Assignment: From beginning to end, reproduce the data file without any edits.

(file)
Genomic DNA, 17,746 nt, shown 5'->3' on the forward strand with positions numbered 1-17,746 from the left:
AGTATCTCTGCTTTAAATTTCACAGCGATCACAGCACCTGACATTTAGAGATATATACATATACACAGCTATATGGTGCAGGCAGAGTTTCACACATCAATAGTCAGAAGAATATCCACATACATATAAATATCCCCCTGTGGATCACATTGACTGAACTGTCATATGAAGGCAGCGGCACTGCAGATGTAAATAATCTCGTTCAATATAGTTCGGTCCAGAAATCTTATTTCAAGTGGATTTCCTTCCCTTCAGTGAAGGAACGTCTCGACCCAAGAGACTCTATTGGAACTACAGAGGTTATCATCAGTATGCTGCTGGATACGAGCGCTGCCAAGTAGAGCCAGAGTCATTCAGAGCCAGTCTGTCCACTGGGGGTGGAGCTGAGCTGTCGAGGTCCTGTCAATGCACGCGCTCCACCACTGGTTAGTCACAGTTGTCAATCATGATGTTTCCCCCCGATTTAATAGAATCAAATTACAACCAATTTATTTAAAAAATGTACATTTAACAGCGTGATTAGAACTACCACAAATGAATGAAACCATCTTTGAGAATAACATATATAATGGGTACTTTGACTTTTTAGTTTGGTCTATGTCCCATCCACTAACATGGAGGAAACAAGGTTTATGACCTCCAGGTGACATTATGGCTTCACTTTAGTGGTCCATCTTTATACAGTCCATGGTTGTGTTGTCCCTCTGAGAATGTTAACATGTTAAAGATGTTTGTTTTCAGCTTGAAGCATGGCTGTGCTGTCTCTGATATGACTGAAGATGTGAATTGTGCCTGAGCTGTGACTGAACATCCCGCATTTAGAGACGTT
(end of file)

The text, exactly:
Genomic DNA, 17,746 nt, shown 5'->3' on the forward strand with positions numbered 1-17,746 from the left:
AGTATCTCTGCTTTAAATTTCACAGCGATCACAGCACCTGACATTTAGAGATATATACATATACACAGCTATATGGTGCAGGCAGAGTTTCACACATCAATAGTCAGAAGAATATCCACATACATATAAATATCCCCCTGTGGATCACATTGACTGAACTGTCATATGAAGGCAGCGGCACTGCAGATGTAAATAATCTCGTTCAATATAGTTCGGTCCAGAAATCTTATTTCAAGTGGATTTCCTTCCCTTCAGTGAAGGAACGTCTCGACCCAAGAGACTCTATTGGAACTACAGAGGTTATCATCAGTATGCTGCTGGATACGAGCGCTGCCAAGTAGAGCCAGAGTCATTCAGAGCCAGTCTGTCCACTGGGGGTGGAGCTGAGCTGTCGAGGTCCTGTCAATGCACGCGCTCCACCACTGGTTAGTCACAGTTGTCAATCATGATGTTTCCCCCCGATTTAATAGAATCAAATTACAACCAATTTATTTAAAAAATGTACATTTAACAGCGTGATTAGAACTACCACAAATGAATGAAACCATCTTTGAGAATAACATATATAATGGGTACTTTGACTTTTTAGTTTGGTCTATGTCCCATCCACTAACATGGAGGAAACAAGGTTTATGACCTCCAGGTGACATTATGGCTTCACTTTAGTGGTCCATCTTTATACAGTCCATGGTTGTGTTGTCCCTCTGAGAATGTTAACATGTTAAAGATGTTTGTTTTCAGCTTGAAGCATGGCTGTGCTGTCTCTGATATGACTGAAGATGTGAATTGTGCCTGAGCTGTGACTGAACATCCCGCATTTAGAGACGTT